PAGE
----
By Obi Nwakanma
I am a Christmas child. No, I was not born on Christmas day – but an exact week to Christmas – on the 18th of December – that last week of active shopping and frenzied last minutes preparation for Christmas celebrants. So imagine Nigeria on the 18th of December, 1966. Two coups had taken place earlier that year – one in January and the other on July.
The mood in the country was recondite. Like many Igbo, my parents were living on the edge in every part of the Nigerian federation – theirs in Ibadan. I was born to that edgy moment, forty-five years ago. I think that being born at that edgy threshold of great events lent me my restlessness – and my importunate cry ever since for balance.
I am a child of the war that followed; was taken back to become a citizen of the new and hopeful Republic of Biafra, fed on ration milk, and was lucky to survive that war, because, one, as my mother insists, providence had given me educated parents who knew what to do in the most extreme of circumstance, and two, my maternal Grandfather was a Divisional Committee member of the local Catholic Relief Agency – and so had access to protein. My transition from city kid to village boy was none too smooth either.
My mother tells the story frequently of arriving to my ancestral village and into nightly drama. Every night, I would cry until the next morning. The next day, I’d become once again my sunshiny self.
It happened every night without fail, and for weeks, so much that my usually unflappable paternal grandmother would come early in the mornings to admonish this six-month’s old child with such wind in his lungs, often saying, “Why’re are you disturbing this poor child(my mother).
Is it such a curse to return to your home?!” My mother did not at first understand it all; she thought my discomfort was from the heat and from all the strangeness of relocation. It was apparently more, for one night, unable to stand this anymore – this nightly cries and torture of my mother – the matriarchs of the family came as one one night with one of my father’s uncles, took three pence from my mother, and took me from her hands, and went off into the night.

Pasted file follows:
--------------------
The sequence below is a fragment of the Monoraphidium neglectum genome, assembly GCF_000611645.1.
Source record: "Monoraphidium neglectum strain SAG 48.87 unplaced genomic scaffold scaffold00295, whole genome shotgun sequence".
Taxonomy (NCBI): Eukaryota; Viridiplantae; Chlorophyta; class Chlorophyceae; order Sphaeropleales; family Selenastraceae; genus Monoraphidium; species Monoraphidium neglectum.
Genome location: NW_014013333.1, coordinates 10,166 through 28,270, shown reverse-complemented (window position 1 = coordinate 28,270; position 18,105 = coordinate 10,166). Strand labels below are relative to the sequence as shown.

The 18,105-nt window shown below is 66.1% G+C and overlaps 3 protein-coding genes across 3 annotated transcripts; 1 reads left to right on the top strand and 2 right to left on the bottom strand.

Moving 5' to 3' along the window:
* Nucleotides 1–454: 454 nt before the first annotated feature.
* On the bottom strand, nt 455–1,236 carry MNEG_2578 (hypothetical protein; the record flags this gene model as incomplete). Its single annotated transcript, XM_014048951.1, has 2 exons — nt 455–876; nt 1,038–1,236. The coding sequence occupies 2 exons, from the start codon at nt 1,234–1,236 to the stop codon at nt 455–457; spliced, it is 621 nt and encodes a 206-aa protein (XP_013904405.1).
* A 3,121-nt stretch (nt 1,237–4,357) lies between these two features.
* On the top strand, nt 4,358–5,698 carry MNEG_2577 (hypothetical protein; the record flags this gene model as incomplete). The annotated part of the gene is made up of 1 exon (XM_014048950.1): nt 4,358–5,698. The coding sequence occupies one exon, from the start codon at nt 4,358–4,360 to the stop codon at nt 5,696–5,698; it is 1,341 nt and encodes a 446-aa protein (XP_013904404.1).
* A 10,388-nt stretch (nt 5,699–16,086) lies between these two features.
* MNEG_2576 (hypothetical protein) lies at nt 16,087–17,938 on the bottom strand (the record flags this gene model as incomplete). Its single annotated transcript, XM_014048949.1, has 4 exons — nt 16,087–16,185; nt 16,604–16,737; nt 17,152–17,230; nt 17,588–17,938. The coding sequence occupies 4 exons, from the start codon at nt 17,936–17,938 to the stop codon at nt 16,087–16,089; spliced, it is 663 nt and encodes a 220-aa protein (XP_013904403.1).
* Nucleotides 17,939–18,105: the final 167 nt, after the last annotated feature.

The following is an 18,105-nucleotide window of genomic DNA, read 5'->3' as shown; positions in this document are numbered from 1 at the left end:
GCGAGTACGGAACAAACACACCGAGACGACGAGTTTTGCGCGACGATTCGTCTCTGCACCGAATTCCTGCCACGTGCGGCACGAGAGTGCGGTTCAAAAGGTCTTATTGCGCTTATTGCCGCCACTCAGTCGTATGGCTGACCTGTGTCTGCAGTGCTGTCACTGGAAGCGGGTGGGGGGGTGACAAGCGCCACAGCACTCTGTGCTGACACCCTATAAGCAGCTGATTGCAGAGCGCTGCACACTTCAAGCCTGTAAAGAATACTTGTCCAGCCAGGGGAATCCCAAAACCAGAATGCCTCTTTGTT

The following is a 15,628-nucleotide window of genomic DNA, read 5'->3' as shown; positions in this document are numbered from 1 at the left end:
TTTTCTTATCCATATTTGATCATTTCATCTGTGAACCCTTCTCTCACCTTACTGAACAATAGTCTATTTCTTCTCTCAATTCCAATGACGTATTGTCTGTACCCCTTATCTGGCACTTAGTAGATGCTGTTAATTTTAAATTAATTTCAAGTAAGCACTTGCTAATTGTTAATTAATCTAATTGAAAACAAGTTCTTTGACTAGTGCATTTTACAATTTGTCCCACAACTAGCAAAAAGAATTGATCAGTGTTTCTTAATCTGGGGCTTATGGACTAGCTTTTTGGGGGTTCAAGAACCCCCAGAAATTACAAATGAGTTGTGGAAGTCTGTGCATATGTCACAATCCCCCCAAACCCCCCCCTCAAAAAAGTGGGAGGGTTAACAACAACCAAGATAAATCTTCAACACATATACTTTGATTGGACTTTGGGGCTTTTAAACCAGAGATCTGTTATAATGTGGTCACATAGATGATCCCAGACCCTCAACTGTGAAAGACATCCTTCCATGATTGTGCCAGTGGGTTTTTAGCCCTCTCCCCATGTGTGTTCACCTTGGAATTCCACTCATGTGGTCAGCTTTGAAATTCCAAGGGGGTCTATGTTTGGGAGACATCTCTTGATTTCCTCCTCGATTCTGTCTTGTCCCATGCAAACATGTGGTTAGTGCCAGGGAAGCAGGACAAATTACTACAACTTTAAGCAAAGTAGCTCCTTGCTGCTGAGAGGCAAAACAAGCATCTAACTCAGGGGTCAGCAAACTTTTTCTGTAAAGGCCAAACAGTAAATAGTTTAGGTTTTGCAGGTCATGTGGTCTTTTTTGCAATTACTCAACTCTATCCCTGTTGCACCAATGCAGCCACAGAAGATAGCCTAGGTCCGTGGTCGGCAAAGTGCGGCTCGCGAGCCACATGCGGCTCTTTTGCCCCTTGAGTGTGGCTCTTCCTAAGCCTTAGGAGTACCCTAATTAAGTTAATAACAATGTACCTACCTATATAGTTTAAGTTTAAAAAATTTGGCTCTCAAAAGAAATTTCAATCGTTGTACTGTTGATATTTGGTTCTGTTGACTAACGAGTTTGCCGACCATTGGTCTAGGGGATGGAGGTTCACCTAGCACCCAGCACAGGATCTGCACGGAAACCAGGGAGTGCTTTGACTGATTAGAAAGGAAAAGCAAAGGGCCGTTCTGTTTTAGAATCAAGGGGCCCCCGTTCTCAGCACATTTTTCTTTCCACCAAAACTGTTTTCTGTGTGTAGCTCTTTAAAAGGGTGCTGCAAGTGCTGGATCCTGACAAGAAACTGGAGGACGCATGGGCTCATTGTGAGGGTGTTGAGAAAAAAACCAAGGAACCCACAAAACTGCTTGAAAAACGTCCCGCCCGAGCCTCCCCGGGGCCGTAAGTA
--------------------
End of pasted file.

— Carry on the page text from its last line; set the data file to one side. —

They returned with me at first light the next morning. It was the end, my mother said, of my nocturnal cries. I had become rooted – returned to the land. Perhaps I draw from that, a sense of my own romance with that land – which is why Olu Oguibe’s poem, “I’m bound to this land by blood” from his A Gathering Fear speaks to me in a special and intimate way, always.
And here I am today, a sort of exile, uprooted from that land, and at the height of my instincts, unable to measure in concrete terms the real work or significance of my generation and the age in which I’d been born. Last weekend on December 18, I turned forty-five.
I was ambivalent about celebrations. But Mira – my wife –invited some friends, and laid out a fine banquet on a menu of wild salmon, beef stew, plantains, curried rice, her special, to-kill-for sweet potato soufflé and spring lettuce and pomegranate salad with nuts and goat cheese, and Rum cake – and of course, fine cognac and claret.